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Re: On the crime bill and remailers
Eric Hughes scripsit
> Black Unicorn <[email protected]> writes:
> >But they are so targeted to prevent GOVERNMENT
> >observation and intercepts, that they just plain look bad.
> I strongly disagree with this. Anonymous remailers as presently constructed
> will be almost completely ineffective against any significant government
> attempts to surveil email traffic.
> Is this the national security part of government, or the law
> enforcement part of government? Certainly the national security
> apparatus has the technical means to defeat the current remailers,
> but does the FBI or (even more unlikely) the local cops?
> True, the FBI could ask for a data tap on the connections to a
> remailer, but they would have to know how to do it, first, and in any
> case it would be very expensive. Compatible remailers spanning the
> globe could be argued evidence of an attempt to thwart law enforcement
> access by internationalization. Certainly remailers hinder law
> enforcement, if not actually prevent it.
While I agree that remailers could eventually, if not already deter the
local cops, and perhaps even federal enforcement, my point was more
design goal, not current capability. This distinction is likely to be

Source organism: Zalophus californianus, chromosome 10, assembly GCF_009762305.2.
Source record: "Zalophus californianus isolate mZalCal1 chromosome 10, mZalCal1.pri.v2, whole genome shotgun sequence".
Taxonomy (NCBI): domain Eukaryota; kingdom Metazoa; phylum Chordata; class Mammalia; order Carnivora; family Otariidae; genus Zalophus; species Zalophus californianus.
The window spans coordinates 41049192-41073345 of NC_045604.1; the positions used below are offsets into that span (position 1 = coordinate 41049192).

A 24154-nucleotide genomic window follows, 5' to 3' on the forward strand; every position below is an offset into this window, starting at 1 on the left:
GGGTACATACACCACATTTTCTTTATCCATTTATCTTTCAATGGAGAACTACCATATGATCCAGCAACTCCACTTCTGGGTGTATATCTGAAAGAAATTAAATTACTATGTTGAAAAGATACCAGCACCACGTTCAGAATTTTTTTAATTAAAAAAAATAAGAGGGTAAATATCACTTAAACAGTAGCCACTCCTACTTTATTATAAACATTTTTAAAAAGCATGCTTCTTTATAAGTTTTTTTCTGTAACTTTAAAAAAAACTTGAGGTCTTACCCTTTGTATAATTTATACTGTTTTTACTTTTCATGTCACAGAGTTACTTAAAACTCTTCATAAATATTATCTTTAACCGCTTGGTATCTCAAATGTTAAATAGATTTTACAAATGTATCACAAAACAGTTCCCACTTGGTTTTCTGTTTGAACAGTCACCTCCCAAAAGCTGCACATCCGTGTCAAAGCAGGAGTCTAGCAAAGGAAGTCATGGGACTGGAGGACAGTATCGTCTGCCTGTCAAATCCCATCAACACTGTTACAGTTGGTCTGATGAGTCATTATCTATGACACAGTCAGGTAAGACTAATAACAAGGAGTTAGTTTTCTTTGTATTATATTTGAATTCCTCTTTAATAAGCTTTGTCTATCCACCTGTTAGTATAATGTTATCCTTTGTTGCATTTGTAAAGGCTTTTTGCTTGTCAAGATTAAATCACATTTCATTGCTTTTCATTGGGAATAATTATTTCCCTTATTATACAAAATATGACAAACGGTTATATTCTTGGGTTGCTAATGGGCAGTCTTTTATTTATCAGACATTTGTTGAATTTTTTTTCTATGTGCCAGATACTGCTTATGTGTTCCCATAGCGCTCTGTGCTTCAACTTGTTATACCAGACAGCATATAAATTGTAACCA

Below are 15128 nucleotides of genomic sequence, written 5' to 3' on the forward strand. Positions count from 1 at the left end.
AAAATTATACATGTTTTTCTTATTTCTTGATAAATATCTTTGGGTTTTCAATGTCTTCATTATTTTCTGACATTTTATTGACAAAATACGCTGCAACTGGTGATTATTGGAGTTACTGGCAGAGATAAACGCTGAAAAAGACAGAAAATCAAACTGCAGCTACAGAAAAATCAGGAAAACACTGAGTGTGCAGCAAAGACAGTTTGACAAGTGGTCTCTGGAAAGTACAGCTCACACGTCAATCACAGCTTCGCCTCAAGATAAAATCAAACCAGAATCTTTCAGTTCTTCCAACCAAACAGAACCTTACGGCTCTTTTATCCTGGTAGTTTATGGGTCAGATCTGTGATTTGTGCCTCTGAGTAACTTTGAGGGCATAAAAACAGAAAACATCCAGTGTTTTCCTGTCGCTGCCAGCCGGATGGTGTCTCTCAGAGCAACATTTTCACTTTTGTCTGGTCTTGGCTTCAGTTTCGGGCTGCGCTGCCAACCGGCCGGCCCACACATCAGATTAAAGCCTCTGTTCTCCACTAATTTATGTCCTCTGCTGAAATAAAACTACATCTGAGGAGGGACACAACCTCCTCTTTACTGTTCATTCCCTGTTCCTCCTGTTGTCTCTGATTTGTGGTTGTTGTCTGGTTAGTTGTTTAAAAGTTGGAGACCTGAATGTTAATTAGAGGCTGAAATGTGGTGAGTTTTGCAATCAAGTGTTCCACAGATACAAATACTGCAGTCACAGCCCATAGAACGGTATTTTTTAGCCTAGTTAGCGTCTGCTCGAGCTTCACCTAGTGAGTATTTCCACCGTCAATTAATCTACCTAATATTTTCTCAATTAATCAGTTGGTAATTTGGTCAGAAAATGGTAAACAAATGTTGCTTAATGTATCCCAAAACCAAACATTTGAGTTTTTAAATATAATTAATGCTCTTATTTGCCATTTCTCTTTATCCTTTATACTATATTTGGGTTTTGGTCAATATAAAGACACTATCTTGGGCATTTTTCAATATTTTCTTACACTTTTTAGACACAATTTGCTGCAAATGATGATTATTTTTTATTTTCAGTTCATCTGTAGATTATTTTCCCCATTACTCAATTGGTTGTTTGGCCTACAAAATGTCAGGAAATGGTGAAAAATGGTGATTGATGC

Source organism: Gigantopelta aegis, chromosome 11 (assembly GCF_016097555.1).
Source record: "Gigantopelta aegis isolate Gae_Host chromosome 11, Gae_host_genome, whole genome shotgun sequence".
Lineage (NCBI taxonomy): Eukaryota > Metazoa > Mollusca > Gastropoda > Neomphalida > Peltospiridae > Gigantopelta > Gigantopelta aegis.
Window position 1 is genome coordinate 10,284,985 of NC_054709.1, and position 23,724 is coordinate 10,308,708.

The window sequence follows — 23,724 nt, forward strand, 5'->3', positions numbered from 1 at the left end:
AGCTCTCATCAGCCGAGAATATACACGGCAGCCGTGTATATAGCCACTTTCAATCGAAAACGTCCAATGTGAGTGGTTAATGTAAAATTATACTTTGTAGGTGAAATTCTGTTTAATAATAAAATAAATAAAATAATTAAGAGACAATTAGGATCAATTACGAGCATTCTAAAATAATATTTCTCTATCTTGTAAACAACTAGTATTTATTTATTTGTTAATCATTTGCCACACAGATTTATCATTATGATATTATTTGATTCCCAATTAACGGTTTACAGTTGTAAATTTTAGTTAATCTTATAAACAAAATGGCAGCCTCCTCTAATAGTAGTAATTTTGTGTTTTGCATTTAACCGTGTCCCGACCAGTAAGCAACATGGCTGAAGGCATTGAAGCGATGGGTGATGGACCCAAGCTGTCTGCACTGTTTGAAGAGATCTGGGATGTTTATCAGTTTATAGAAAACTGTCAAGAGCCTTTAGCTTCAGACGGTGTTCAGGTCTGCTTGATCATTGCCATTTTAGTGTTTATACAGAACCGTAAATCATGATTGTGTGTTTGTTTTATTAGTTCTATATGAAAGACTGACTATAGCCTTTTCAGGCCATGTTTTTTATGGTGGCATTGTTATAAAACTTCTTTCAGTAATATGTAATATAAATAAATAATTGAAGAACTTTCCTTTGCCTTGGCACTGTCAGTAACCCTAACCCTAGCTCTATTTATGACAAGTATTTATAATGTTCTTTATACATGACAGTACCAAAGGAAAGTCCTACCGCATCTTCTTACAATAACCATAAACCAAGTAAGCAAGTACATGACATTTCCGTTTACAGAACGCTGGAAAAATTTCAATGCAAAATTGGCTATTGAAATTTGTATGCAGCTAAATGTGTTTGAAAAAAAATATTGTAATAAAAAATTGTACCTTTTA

lost in any court proceedings, or in any FISA proceeding. Again, it
means nothing that remailers do or do not have the capability to deter
this or that kind of attacker, but that they are not intentionally
crippled to allow government circumvention.
If I use a scanner to listen to police activity while committing a crime,
and such an offense is an obstruction charge in my jurisdiction, does it
matter that I was a moron and that I had it tuned to the wrong channel,
and was caught?
What if the scanner was too primitive to deal with the new 800 MHZ police
band? Am I still guilty? What if I was using it to listen to the
weather forecast so the stolen flour wouldn't be rained on?
Isn't it obvious that the judge will take a dim view of ALL these examples?
In this context isn't it important to examine these possibilities as if
they are a threat with an eye toward addressing them and making remailers
immune to this type of argument?
> And in the end, it's a court that decides, not a military tribunal.
> Uni's argument is worth examining and does not fall down on its face.
Why thank you Mr. Hughes! :)
073BB885A786F666 nemo repente fuit turpissimus - potestas scientiae in usu est
6E6D4506F6EDBC17 quaere verum ad infinitum, loquitur sub rosa - wichtig!